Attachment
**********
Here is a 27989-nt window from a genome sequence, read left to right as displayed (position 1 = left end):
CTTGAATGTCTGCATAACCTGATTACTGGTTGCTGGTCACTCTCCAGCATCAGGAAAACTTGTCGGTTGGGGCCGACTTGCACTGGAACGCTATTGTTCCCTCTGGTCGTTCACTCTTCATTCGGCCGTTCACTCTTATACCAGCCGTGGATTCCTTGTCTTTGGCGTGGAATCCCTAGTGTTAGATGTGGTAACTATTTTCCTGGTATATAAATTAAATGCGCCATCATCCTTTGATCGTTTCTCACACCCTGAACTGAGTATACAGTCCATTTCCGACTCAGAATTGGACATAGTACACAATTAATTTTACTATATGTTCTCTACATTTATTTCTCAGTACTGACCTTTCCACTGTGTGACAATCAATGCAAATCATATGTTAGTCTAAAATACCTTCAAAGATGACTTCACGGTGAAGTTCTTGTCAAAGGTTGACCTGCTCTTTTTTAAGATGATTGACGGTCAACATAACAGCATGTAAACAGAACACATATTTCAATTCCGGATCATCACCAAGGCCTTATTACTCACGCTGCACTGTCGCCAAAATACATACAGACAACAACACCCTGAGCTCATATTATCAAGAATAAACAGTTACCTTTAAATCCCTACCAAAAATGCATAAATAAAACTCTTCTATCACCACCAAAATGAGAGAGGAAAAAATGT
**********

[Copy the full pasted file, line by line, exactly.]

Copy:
Here is a 27989-nt window from a genome sequence, read left to right as displayed (position 1 = left end):
CTTGAATGTCTGCATAACCTGATTACTGGTTGCTGGTCACTCTCCAGCATCAGGAAAACTTGTCGGTTGGGGCCGACTTGCACTGGAACGCTATTGTTCCCTCTGGTCGTTCACTCTTCATTCGGCCGTTCACTCTTATACCAGCCGTGGATTCCTTGTCTTTGGCGTGGAATCCCTAGTGTTAGATGTGGTAACTATTTTCCTGGTATATAAATTAAATGCGCCATCATCCTTTGATCGTTTCTCACACCCTGAACTGAGTATACAGTCCATTTCCGACTCAGAATTGGACATAGTACACAATTAATTTTACTATATGTTCTCTACATTTATTTCTCAGTACTGACCTTTCCACTGTGTGACAATCAATGCAAATCATATGTTAGTCTAAAATACCTTCAAAGATGACTTCACGGTGAAGTTCTTGTCAAAGGTTGACCTGCTCTTTTTTAAGATGATTGACGGTCAACATAACAGCATGTAAACAGAACACATATTTCAATTCCGGATCATCACCAAGGCCTTATTACTCACGCTGCACTGTCGCCAAAATACATACAGACAACAACACCCTGAGCTCATATTATCAAGAATAAACAGTTACCTTTAAATCCCTACCAAAAATGCATAAATAAAACTCTTCTATCACCACCAAAATGAGAGAGGAAAAAATGT